Finally, got something which can be explored further. With big data coming around in the field of genetics and also, neuroscience, and lot of information network theory existing in these field, we have to explore how the computer networks can be applied for statistical information processing, because, without network, there will not be possibility of securing and transmission of data.
Machine learning, on the other hand, “is just math,” he says, and math requires models.
This is why machine learning is good at vision-based problems such as image processing or handwriting recognition. Vision can be studied in nature; there’s an entire body of theory that can be applied to make a machine behave like an eye.
“We’re trying to figure out if there’s some general way to think of a network,” Meyer says. “If such a thing doesn’t exist, then it’s possible that every network is a kind of one-off.”
That would be bad, because it would mean each network has to be “learned” separately. It wouldn’t play into one of the strengths of machine learning—namely, the ability to “take that trained neural network and add your own things to it, custom things,” Meyer says. “The data set and the way you interpret them have to be somewhere similar for you to be able to do that.”
Lack of a theoretical model is only one obstacle that machine learning faces in networking. The other is people. Machine learning and networking are different skills, and the pipeline of people well versed in both is thin.
“Either we [the networking people] are going to have to somehow work closely with people who know this stuff, or we’re going to have to learn it ourselves,” Meyer says. He’s banking on the latter approach.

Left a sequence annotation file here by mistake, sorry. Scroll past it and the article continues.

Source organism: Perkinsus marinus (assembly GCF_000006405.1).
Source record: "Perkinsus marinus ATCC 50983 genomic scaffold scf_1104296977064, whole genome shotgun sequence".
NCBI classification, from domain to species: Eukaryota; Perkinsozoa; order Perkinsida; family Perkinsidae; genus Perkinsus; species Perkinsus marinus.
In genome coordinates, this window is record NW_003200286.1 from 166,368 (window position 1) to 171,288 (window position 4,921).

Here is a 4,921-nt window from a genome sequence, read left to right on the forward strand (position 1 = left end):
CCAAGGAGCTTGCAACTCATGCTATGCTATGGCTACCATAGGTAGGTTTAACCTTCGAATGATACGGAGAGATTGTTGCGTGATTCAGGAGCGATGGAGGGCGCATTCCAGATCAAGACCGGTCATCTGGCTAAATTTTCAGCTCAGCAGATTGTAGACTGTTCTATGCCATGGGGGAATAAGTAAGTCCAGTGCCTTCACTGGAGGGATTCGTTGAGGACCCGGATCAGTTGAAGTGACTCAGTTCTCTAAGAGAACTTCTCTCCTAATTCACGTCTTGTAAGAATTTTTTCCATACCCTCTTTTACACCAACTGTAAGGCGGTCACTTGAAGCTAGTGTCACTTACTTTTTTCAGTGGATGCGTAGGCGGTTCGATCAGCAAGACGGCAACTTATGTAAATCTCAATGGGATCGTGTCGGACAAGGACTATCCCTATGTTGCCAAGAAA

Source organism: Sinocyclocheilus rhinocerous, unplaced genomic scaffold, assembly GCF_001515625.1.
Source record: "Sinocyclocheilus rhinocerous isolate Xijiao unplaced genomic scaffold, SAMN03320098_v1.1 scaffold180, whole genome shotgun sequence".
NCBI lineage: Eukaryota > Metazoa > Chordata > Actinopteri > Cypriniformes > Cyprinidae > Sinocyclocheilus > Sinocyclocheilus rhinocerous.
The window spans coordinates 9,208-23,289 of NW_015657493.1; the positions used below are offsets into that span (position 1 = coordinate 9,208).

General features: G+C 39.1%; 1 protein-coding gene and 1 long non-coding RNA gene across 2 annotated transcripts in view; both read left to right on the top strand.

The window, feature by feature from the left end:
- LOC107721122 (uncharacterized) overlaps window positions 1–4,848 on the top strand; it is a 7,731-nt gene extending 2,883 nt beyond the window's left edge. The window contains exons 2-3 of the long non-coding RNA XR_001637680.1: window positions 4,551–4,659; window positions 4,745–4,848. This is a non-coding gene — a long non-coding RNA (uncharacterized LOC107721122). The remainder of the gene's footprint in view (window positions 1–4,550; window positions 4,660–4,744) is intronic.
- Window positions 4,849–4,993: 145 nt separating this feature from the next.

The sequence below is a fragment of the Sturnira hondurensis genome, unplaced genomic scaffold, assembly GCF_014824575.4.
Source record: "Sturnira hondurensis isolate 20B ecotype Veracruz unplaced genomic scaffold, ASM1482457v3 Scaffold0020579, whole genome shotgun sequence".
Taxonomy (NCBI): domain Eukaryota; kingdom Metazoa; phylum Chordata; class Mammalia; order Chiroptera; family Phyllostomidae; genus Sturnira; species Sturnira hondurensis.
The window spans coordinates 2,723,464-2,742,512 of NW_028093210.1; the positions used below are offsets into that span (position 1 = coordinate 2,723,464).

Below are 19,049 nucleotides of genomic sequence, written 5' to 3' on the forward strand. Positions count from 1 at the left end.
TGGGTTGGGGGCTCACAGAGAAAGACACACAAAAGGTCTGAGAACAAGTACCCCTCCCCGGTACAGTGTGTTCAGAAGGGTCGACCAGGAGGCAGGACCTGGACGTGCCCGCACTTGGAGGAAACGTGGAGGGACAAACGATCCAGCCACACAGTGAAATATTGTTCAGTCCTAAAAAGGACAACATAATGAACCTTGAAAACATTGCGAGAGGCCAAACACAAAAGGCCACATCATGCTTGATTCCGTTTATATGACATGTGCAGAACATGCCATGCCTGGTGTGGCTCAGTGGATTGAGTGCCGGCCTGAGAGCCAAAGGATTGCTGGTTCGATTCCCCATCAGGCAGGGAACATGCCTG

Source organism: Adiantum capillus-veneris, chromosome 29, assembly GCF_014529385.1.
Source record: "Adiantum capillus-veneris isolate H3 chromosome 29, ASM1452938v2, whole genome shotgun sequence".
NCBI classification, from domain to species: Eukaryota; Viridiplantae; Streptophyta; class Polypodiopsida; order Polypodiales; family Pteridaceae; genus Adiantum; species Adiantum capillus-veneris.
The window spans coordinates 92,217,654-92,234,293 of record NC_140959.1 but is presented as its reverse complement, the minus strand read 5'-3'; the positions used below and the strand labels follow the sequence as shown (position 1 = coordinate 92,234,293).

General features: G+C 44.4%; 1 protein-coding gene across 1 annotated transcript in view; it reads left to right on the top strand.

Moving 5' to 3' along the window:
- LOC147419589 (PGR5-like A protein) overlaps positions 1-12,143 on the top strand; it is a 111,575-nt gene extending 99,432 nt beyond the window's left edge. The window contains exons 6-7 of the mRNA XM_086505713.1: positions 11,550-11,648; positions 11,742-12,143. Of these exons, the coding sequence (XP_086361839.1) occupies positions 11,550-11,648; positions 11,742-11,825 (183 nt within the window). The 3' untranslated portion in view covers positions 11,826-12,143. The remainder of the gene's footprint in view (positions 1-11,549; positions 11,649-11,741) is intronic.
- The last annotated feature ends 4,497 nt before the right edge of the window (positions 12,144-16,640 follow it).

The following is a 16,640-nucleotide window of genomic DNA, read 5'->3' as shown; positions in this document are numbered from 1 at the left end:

What’s missing, he believes, is a theory of networking.
A rich body of academic work backs the networks we use today, certainly, but there is no unifying theory defining how a network, in an abstract sense, ought to behave, or how it ought to be structured. The networks that form the Internet certainly share some core principles, but they weren’t built from a central theory. They emerged through trial-and-error, “some good ideas and people telling each other how to do it,” Meyer says.
It'll absolutely have to be taught network by network since they can vary so vastly. Scada nets will behave in a very specific way that is independent of other scada networks even. You have to know what your traffic is supposed to look like. There are generalizations that can be made for typical Enterprise networks however. ExtraHop is trying this by pulling metadata from all of it's customers across the nation through a system they call Addy, and it seems to be quite effective. However sensitive networks that usually have to be air gapped will run so differently that they would need their own version of Addy to run on.